Mayor Rudolph Giuliani said the city had some 30,000 body bags available to hold the pieces taken from the rubble. Still, he said there were just 94 confirmed dead, of whom 30 or fewer had been identified.
``Let's just say there was a steady stream of body bags coming out all night,'' said Dr. Todd Wider, a surgeon who was working at a triage center. ``That and lots and lots of body parts.''
A vast section of New York City was sealed off Thursday. Work was slowed by hellish bursts of flame and the collapse of the last standing section of one of the towers taken out by twin suicide jets.
The 4,763 missing reported by Giuliani, added to the deaths in Washington and Pennsylvania when commandeered airliners crashed into the Pentagon and a grassy field southeast of Pittsburgh, would bring the total to more than 5,000.
That would be higher than the death toll from Pearl Harbor and the Titanic combined. A total of 2,390 Americans died at Pearl Harbor nearly 60 years ago, and the sinking of the Titanic claimed 1,500 lives.
On Wednesday, five people were pulled alive from the Trade Center rubble - three of them police officers.
A thick cloud of acrid, white smoke blew through the streets Wednesday after the four-story fragment of the south tower fell. Gusts of flame occasionally jumped up as debris was removed from the smoldering wreckage.
``The volunteers are literally putting their lives at risk,'' Giuliani said.
In New York, the landscape was a haze of gray dust, splayed girders, paper and boulders of broken concrete. Firefighters armed with cameras and listening devices on long poles searched for survivors. German shepherds and golden retrievers clambered over the debris, sniffing.
Giuliani was among those who escaped Tuesday's attack uninjured, bolting from a building barely a block from the site when the first of the towers collapsed.
More than 3,000 tons of rubble was taken by boat to a former Staten Island garbage dump, where the FBI and other investigators searched for evidence, hoping to find the planes' black boxes with clues to what happened in the final terrifying minutes before the crashes.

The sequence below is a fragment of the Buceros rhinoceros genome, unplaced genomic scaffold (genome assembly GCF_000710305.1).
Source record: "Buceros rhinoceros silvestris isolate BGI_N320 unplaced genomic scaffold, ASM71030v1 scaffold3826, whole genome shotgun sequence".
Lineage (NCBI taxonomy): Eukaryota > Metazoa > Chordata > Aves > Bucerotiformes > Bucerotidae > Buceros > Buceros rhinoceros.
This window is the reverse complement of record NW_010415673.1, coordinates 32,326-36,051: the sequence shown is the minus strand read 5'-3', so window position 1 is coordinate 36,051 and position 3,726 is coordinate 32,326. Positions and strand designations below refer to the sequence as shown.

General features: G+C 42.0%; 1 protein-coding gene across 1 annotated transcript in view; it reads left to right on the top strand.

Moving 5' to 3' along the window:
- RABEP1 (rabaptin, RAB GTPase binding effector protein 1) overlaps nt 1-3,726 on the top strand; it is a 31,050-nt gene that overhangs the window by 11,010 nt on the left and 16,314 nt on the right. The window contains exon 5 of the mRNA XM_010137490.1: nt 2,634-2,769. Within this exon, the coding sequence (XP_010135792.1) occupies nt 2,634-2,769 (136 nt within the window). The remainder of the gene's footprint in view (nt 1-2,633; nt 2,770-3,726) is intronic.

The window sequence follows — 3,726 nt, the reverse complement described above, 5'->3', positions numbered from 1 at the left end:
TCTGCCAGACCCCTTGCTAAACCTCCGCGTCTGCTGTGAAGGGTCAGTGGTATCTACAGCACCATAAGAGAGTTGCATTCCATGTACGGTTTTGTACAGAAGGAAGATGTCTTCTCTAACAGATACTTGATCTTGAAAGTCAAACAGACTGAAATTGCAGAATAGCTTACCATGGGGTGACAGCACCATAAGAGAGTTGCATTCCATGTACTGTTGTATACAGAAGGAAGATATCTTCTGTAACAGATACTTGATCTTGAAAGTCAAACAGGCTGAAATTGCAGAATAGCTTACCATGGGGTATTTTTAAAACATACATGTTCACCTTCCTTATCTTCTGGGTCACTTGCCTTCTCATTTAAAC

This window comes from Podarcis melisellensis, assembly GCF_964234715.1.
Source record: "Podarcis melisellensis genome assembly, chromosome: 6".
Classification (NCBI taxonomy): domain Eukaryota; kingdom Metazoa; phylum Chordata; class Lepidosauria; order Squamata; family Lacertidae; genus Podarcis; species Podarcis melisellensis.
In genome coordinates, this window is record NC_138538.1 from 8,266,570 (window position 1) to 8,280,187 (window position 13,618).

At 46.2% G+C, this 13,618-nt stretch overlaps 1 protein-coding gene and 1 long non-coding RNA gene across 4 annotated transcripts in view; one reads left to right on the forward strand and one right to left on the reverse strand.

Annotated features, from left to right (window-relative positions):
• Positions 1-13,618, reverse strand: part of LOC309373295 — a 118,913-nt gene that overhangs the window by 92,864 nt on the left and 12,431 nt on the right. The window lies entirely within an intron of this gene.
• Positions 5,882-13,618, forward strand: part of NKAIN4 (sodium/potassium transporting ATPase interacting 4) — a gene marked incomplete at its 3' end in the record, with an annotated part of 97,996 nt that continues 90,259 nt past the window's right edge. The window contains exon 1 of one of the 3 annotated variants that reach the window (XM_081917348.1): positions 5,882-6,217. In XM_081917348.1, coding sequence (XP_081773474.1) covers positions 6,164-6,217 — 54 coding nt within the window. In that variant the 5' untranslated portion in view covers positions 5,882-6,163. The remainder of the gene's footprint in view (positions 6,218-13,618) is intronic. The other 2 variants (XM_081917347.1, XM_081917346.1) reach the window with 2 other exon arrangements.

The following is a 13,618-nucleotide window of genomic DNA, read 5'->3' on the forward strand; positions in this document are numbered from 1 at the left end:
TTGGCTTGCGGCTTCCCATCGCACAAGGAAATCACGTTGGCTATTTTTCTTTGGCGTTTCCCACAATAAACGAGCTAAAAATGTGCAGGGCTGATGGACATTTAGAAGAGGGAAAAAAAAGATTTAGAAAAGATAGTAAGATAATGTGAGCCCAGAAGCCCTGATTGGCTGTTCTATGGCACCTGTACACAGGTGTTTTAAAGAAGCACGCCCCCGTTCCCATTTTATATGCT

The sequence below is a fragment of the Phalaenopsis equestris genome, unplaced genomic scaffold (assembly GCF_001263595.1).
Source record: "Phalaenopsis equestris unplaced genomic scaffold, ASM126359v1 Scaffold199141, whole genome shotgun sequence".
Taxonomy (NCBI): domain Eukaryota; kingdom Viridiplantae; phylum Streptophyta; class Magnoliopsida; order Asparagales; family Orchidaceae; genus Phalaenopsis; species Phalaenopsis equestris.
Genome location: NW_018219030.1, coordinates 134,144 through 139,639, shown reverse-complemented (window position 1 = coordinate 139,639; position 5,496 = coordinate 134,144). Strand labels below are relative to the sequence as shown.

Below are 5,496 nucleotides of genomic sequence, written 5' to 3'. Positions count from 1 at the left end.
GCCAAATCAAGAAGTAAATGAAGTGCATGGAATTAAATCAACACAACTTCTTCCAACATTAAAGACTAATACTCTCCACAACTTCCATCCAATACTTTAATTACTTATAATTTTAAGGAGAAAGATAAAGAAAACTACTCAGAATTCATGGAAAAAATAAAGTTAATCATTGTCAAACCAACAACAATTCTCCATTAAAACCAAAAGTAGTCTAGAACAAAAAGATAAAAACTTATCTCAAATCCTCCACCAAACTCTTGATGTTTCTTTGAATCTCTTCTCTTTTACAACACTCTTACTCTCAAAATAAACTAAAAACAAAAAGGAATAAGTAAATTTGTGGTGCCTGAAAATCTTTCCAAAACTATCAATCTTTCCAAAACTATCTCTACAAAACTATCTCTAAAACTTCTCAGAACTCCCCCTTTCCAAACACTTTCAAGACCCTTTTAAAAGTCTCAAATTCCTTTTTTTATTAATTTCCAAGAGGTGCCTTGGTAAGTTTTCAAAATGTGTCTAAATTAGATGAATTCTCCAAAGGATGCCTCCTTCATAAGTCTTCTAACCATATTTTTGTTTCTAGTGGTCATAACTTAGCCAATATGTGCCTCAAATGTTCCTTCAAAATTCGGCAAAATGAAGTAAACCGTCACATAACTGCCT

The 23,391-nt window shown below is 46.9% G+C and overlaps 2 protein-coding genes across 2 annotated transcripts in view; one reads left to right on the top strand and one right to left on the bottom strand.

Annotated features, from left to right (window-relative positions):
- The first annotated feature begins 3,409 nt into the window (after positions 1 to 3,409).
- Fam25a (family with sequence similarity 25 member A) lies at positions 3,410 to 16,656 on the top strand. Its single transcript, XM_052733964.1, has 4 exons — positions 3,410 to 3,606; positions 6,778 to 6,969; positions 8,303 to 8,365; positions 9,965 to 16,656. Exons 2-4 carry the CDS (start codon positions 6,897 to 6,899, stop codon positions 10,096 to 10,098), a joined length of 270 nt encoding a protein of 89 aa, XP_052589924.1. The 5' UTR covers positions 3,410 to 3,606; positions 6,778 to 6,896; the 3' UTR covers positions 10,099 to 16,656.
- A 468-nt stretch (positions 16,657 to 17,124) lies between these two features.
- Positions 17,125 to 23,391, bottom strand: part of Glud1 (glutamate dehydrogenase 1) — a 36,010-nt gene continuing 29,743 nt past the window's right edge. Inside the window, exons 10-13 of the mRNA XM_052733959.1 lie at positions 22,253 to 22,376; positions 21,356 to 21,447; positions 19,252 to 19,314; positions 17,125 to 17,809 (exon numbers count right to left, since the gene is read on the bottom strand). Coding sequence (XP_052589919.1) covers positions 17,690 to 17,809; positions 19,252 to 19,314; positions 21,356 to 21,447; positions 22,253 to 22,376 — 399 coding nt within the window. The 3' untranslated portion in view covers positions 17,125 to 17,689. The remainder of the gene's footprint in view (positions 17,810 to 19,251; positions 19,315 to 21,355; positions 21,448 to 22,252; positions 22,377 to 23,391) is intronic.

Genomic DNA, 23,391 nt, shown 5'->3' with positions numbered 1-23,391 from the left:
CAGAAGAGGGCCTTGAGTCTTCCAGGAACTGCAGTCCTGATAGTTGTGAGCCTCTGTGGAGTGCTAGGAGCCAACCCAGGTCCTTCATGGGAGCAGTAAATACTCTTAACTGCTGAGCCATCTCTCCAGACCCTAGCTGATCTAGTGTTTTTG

The densely packed bottom tip of the island, an area roughly five square miles, remained off-limits to everyone but emergency workers. Volunteers emerged from the search-and-rescue mission with grisly tales as they cleared away the twisted steel and glass wreckage of the twin towers.
One body was carried out wrapped in an American flag. When workers hung another American flag from a piece of a transmission tower that apparently survived the collapse, ``everybody stopped and saluted,'' said Parish Kelley, a firefighter from Ashburnham, Mass.
Kelley spent the day working in a crater left by the towers' collapse. As he picked through the rubble, he watched as a man's body - a cell phone still clutched in his hand - was carried out.
``We're looking at a pile of rubble 30 to 40 feet high. Where do you start?'' said sheriff's Sgt. Mike Goldberg of Hampden County, Mass., accompanying a search-and-rescue dog.
Among the missing: at least 202 firefighters and possibly up to 350; 154 workers from the Port Authority; 57 NYPD and Port Authority police officers; 38 members of a Manhattan management company. Another 150 were unaccounted for at the Pentagon. The four hijacked planes carried 266 passengers and crew.
Back at Bellevue, a firefighter almost had to have his leg amputated so he could be freed from the rubble, said Pataki, who visited the hospital to thank medical workers and speak with patients.
The governor asked him why he would risk his life. The unidentified firefighter told him: ``What do you expect? I'm a New Yorker.''
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